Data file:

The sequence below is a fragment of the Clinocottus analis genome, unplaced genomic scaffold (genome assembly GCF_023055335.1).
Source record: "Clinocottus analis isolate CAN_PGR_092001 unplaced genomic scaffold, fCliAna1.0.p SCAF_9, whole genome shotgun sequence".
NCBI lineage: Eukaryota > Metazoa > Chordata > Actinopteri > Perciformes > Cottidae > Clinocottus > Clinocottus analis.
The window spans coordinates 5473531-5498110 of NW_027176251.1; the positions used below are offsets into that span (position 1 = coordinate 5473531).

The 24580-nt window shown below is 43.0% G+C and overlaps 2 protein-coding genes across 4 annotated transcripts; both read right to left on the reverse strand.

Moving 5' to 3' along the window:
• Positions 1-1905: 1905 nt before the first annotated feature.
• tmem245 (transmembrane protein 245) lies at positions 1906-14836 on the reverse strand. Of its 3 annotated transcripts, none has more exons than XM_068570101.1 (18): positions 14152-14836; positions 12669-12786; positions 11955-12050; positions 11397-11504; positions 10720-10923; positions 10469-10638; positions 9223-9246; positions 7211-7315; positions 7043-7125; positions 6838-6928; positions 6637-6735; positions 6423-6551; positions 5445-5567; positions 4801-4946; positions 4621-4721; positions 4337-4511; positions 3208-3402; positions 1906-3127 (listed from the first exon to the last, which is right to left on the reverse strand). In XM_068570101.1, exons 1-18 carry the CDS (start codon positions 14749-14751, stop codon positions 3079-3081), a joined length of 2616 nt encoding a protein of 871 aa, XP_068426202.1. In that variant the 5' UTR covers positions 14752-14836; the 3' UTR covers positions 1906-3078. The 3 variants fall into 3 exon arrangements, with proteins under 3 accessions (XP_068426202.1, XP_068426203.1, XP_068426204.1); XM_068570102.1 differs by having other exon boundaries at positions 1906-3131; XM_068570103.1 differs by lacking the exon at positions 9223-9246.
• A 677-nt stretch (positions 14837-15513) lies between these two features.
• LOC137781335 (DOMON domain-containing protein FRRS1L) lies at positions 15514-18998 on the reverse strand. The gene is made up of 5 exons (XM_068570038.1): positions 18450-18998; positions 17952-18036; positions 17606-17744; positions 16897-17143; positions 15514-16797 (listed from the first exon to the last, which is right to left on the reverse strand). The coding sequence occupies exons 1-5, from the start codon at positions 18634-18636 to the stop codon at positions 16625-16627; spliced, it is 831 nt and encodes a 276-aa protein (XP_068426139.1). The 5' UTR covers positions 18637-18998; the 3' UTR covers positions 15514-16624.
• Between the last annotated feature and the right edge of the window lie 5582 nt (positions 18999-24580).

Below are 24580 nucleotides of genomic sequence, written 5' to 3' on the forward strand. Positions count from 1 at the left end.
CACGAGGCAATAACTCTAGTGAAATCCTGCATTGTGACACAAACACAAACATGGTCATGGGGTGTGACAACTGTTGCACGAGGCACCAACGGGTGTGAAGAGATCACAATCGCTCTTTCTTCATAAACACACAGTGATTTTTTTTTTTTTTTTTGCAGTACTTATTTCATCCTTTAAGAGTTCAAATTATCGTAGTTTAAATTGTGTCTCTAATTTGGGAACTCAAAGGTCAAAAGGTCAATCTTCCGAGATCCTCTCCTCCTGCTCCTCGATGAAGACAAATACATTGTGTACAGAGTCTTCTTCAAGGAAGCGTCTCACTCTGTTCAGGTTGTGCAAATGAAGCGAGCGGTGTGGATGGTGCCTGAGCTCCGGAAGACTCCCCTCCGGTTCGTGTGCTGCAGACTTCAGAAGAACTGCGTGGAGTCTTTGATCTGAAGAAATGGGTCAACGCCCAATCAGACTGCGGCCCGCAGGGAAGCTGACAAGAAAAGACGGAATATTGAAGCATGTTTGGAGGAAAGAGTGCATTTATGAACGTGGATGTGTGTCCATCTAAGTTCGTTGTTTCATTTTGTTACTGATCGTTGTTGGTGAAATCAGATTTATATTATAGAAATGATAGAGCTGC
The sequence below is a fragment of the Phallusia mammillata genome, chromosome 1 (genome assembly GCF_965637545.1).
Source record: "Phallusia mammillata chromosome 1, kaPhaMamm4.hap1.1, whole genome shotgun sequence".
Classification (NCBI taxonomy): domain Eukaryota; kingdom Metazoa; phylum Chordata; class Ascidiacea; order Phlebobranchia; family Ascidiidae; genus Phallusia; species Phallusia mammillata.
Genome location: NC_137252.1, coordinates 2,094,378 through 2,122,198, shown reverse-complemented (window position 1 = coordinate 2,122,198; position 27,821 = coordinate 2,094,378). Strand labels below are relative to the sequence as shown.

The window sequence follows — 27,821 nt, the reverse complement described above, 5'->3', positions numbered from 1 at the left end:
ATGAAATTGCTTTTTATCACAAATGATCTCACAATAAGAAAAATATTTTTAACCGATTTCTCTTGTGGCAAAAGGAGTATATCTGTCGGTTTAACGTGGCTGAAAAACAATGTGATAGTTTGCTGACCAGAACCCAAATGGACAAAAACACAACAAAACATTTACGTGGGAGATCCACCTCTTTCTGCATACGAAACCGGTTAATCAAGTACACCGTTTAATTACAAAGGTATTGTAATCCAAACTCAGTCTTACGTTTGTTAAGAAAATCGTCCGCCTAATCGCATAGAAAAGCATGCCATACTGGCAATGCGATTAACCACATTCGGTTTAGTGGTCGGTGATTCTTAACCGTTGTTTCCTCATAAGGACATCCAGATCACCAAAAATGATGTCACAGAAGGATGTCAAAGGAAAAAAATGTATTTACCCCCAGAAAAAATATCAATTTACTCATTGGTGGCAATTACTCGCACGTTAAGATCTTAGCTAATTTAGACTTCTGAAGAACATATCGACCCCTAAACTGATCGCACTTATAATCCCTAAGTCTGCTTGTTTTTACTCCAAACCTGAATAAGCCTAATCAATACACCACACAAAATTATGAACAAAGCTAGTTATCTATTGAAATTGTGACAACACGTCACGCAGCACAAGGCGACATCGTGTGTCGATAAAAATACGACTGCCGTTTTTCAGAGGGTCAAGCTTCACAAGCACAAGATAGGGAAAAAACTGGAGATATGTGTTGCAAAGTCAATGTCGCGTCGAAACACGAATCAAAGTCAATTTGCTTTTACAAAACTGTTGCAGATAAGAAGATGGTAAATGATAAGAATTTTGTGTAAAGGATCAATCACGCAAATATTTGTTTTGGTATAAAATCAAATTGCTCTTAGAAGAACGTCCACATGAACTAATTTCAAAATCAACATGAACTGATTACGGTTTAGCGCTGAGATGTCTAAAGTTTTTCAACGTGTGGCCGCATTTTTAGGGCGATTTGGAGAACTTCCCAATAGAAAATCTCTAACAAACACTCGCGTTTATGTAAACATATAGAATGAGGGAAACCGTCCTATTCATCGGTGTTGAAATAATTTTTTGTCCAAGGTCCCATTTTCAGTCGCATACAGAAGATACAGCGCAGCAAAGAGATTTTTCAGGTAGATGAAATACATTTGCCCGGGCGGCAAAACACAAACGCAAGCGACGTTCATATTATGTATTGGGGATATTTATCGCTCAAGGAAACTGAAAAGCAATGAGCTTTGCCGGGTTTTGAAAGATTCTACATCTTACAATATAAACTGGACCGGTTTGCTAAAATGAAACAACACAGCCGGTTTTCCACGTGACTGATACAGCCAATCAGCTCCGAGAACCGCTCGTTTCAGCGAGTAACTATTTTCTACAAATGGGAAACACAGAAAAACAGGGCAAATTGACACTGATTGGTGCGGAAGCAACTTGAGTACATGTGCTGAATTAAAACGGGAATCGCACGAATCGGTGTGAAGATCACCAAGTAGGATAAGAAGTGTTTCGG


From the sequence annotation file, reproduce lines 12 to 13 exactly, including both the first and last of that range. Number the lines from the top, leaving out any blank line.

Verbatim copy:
Below are 24580 nucleotides of genomic sequence, written 5' to 3' on the forward strand. Positions count from 1 at the left end.
CACGAGGCAATAACTCTAGTGAAATCCTGCATTGTGACACAAACACAAACATGGTCATGGGGTGTGACAACTGTTGCACGAGGCACCAACGGGTGTGAAGAGATCACAATCGCTCTTTCTTCATAAACACACAGTGATTTTTTTTTTTTTTTTTGCAGTACTTATTTCATCCTTTAAGAGTTCAAATTATCGTAGTTTAAATTGTGTCTCTAATTTGGGAACTCAAAGGTCAAAAGGTCAATCTTCCGAGATCCTCTCCTCCTGCTCCTCGATGAAGACAAATACATTGTGTACAGAGTCTTCTTCAAGGAAGCGTCTCACTCTGTTCAGGTTGTGCAAATGAAGCGAGCGGTGTGGATGGTGCCTGAGCTCCGGAAGACTCCCCTCCGGTTCGTGTGCTGCAGACTTCAGAAGAACTGCGTGGAGTCTTTGATCTGAAGAAATGGGTCAACGCCCAATCAGACTGCGGCCCGCAGGGAAGCTGACAAGAAAAGACGGAATATTGAAGCATGTTTGGAGGAAAGAGTGCATTTATGAACGTGGATGTGTGTCCATCTAAGTTCGTTGTTTCATTTTGTTACTGATCGTTGTTGGTGAAATCAGATTTATATTATAGAAATGATAGAGCTGC